Capital Metro offers riders who use public transportation frequently a discount if they buy a pass rather than paying ride by ride.

On local service, including buses and the University of Texas shuttle, someone who takes the bus twice a day on five days a week would pay $50 in a month for those commutes if paying for each ride. If that person bought a 31-day pass, the cost would be $41.25.

Similarly, riders who take the MetroRail or a MetroExpress route from outside of town into the city for work would pay $140 in a month if they paid for each ride, but that total cost goes down to $96.25 for a 31-day pass.

The system rewards riders who use public transportation frequently and encourages commuting using public transit by offering a discount. However, it also creates a barrier: Those who are not able to afford the upfront cost of the pass miss out on the discount and ultimately pay more to use public transportation than those with the means to afford the pass.

A new pilot program from Capital Metro is aimed at addressing that inequity. The program, which started in October and runs for six months, will track customers' rides and automatically cap them daily and by month. That means if a customer takes a third ride on public transportation in one day, it is free, because that individual has already exceeded the fare for a day pass. Also, if a customer pays by ride and hits the cost of a monthly pass within a 31-day period, they will ride for free for the rest of the month.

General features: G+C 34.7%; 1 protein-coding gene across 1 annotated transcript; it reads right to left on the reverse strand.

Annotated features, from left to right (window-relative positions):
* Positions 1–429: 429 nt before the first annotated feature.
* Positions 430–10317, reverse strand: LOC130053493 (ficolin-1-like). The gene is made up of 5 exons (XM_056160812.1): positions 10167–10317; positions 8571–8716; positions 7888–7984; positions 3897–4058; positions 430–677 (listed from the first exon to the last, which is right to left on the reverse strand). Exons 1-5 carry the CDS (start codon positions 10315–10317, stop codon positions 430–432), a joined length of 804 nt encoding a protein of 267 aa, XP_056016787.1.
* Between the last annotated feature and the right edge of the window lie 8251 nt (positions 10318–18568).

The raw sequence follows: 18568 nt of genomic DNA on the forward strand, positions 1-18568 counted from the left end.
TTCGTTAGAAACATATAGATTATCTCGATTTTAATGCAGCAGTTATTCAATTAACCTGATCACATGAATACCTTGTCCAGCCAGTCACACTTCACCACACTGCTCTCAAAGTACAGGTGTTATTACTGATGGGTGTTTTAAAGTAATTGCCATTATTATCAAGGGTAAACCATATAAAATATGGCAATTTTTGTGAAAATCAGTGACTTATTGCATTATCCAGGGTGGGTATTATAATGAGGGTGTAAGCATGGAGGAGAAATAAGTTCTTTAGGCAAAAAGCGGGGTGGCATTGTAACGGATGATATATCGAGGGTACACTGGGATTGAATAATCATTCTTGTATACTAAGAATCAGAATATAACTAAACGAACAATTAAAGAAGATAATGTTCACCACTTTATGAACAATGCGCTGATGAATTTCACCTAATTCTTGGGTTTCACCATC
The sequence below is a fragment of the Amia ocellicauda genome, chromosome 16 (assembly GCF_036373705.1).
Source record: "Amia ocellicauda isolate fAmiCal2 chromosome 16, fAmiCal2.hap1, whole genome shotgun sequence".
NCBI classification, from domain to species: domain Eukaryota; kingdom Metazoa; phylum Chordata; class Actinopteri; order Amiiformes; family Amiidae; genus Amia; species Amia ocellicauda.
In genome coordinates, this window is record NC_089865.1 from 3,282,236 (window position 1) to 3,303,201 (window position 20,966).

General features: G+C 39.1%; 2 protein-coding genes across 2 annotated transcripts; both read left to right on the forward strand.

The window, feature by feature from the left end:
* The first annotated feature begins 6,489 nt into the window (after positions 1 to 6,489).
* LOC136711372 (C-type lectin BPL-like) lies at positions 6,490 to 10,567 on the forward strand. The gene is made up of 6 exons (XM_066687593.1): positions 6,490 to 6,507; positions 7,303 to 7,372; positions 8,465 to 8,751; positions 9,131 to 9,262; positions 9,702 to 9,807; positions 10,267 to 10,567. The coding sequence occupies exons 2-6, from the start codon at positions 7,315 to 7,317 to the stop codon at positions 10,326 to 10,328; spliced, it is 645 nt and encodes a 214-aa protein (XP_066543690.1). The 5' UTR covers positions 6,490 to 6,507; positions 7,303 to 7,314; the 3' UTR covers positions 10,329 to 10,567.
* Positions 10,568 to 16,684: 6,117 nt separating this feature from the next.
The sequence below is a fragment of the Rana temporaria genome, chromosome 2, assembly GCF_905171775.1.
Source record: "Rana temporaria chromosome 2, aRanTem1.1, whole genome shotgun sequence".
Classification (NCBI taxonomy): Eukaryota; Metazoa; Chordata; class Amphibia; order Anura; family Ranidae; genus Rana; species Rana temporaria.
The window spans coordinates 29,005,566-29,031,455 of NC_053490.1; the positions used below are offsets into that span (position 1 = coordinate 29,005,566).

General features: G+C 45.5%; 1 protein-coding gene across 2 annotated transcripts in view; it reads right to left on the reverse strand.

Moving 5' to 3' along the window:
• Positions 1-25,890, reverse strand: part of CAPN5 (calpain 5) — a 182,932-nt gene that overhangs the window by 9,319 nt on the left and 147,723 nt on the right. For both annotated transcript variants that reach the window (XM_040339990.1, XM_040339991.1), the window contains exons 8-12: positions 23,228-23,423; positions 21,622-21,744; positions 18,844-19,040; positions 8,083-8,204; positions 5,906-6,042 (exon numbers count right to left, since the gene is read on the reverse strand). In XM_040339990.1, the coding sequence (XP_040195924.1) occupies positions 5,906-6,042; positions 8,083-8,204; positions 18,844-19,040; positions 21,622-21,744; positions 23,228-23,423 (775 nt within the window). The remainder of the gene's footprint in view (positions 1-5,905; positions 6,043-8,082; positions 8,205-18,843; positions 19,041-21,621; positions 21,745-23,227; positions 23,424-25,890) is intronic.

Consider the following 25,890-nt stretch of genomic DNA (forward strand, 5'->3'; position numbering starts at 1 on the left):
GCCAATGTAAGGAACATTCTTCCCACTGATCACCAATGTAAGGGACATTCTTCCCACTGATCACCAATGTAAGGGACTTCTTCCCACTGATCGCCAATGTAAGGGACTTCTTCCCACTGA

Participants can sign up online at Capital Metro's website for the initiative if they are already enrolled in certain public aid programs. After the initial program ends, Chief Financial Officer Reinet Marneweck said the public transit organization hopes to expand the program to wider use.

"We will have up to 200 participants, and we will get their input towards designing the future program," Marneweck said.

Some other cities have put similar initiatives in place. For example, Houston gives unlimited rides starting with the third trip of the day. Portland gives a day pass to anyone who spends $5 in a day and a month pass to anyone who spends $100 monthly, and Indianapolis caps fares at $4 daily and $15.75 weekly.

In addition to the fare-capping system, Capital Metro has added new technology for customers who do not have a credit card or do not want to use one to load their account with cash and use the app. Those individuals can find a network of retail stores on the app, such as 7-Eleven, CVS, Dollar General and Family Dollar locations, where they can pay cash, present a bar code at the register and load the credit onto their app.

The two new initiatives, which cost $133,230, according to Marneweck, are part of a $30 million investment in technology systems Capital Metro plans to make over the next four years as part of Project Connect—the $7.1 billion transit plan voters approved Nov. 3.

Marneweck said future planned initiatives include smart cards customers can reload, as well as onboard fare readers that allow customers to tap their credit cards without having to download the app or use cash.